The Film Festival Home, 2014-12-15
KEVIN LAMBERT AND JAY DIAZ JOIN US TO DISCUSS THE KOREA INDIE & EXPAT FILM FESTIVAL
What sets KIXFF apart from other film festivals?
Kevin: What sets KIXFF apart is really 3 things:
1. transparency – some fests don’t even bother letting you know a submission has been received or taken out of consideration. Thankfully, FilmFreeway takes care of part of that, but we are working to make sure filmmakers can follow the process from submission to the fest’s opening.
feedback — Getting every filmmaker a chance to see what’s going through the mind of the festival reviewers. What did we like and what changed a film from a “pass” to a “consider”? Everyone gets viewed by multiple staffers and gets to read what they thought.
3. Intimacy and balls — We don’t have the cash flow of other Korean fests, (and gov’t sponsors like to get handsy…) but because we’re small, we can be nimble and bold in our choices. We are planning smaller screenings with interactive elements that turn a simple screening into an experience.
For those of us who are unaware, can you explain what expat filmmakers represent?
Kevin: An expat is a person temporarily or permanently residing in a country other than that of the person’s upbringing. As there are a number of expat filmmakers in Korea (and unsurprisingly elsewhere) it seemed natural to focus a program on them. While disassociating the class differences between a “migrant” and an “expat”, in Korea particularly, it’s about introducing the word “expat” into the Korean lexicon as a replacement for the Korean word “waygukin” which just means “foreigner”. We hope to put a positive spin on multiculturalism in a country where that is booming.
Do you have a favorite film that has showcased at your Festival?
Kevin: This is our first year, so nothing has showcased yet ;). However, we plan on having a couple of one off events leading up to the fest so that’ll change soon enough.
Is there something in particular that you look for in submissions? Or are there multiple factors?
Jay Diaz: There are multiple factors but not really any one particular deciding factor. Whether it’s narrative, documentary, or experimental, we are basically looking for compelling and engaging work from artists with unique voices and singular visions. We are simply looking for work that is original and tells a story. We want to support and have a forum for these international no-budget / low-budget filmmakers. We like the idea of presenting work made by international expats: people who have made their homes elsewhere, willingly or not. Living in other cultures really affects our perspectives, artistic output, and puts ourselves, and our work, in a context that sometimes we aren’t even aware of. And it’s not always easy finding the means, especially financial, to make films as a transient or expatriate.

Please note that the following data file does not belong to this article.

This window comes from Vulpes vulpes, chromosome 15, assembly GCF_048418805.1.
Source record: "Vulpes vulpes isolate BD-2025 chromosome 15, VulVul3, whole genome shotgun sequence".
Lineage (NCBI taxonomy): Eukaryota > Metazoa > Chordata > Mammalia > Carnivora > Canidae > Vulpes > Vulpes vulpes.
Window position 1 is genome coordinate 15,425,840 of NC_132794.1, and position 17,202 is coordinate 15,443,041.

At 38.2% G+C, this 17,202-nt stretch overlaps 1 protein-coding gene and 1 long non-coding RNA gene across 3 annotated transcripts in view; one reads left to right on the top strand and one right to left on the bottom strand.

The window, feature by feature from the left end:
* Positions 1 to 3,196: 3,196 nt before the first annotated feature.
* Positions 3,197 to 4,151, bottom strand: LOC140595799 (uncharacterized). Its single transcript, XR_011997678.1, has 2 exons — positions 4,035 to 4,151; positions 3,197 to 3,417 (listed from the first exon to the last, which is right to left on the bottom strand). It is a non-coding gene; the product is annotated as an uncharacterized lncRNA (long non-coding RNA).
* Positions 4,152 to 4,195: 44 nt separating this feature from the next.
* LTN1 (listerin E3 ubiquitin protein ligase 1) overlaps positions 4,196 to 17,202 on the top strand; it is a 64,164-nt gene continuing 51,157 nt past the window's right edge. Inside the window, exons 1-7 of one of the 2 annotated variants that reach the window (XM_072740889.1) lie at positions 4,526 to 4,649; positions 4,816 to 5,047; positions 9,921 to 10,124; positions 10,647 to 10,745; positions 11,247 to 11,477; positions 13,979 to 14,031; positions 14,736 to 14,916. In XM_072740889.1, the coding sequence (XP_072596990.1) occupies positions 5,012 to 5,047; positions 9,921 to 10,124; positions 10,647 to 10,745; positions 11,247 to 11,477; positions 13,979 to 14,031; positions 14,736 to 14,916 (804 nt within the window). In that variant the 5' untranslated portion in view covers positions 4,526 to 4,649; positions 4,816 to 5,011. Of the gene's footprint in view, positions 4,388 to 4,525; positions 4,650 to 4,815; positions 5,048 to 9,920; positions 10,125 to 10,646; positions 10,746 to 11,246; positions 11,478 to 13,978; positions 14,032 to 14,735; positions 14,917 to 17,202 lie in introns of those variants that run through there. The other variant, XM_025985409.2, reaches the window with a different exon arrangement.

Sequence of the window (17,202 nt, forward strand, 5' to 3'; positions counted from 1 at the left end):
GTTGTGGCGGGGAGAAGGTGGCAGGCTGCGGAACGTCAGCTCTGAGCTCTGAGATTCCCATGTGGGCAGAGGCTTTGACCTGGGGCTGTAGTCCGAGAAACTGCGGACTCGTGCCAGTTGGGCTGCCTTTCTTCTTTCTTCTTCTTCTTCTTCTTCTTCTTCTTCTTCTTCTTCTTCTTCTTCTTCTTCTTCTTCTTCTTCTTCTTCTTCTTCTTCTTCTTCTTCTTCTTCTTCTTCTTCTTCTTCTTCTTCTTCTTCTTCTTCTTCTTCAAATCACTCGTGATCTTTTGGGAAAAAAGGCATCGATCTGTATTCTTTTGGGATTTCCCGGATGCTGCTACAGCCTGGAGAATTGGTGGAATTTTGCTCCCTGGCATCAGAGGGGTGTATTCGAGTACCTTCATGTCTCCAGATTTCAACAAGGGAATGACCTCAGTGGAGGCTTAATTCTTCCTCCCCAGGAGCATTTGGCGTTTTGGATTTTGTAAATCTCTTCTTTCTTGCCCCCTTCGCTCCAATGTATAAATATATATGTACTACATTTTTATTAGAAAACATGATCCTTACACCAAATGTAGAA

We not only want to showcase these films made by nomads, but we are also genuinely curious to see and experience them. That being said, we are not limiting submissions to expats alone. We are accepting, screening, and presenting work made by everyone, from all over the world, regardless of subject matter, budget, equipment, or where one abides. In the end, we just want to support, present, and share honest and passionate filmmaking.
Kevin Lambert: There are more than a couple reviewers but we have a system… however, some things are impossible to put into a box. It’s the intangibles that make Jay’s (the programming coordinator) and my job hard as well as not knowing just how we’ll curate each screening as we want it to suit the venues as well (which may be unconventional). I will say I’m amazed at how many great films come our way… how each one isn’t perfect, but there are many imperfect but awesome works. I guess a short answer would be: we’re not looking for perfect, but you need to have a voice.
Can you tell us more about your goal for filmmakers by focusing on nomads and no-budget shooters?
Kevin: We’ve seen the expat scene grow and develop to create a number of features and shorts. Most of us don’t have film-based day jobs… we save our money and make movies as we can. We know the grind: shooting 15 pages on a weekend because you got your gaffer to donate two days? That’s who we are and we think a lot of you can relate as well. So, we’re celebrating the grind.
Do you have an interesting story that has taken place during a past festival?
Kevin: Thankfully nothing too “interesting”… more memorable I suppose: great conversations with Tsai Ming Liang and Samantha Fuller. This year’s master classes with Fahradi and Tarr. I suppose there was that one time at Bangkok I considered kicking Oliver Stone in the balls for Any Given Sunday… not that I’d really do it, just seemed a funny thought… like I thought he might respond saying, “You’re right. I deserve it.”
How is your festival received both locally in Seoul and internationally?
Well, can’t say yet as we’re just starting, but locally the response has been stellar. Also, films are coming in from all over the world which is great.
Where do you see or would like to see your Festival in 5 years?
Kevin: I’d like to see it become more sophisticated, though not necessarily bigger. A place where a passive film lover gets the idea for their first film. I’d love for it to be a draw to an already trendy Seoul neighborhood (Itaewon). And I’d love to see Korean filmmakers starting projects with foreign talent and crew. That would be nice.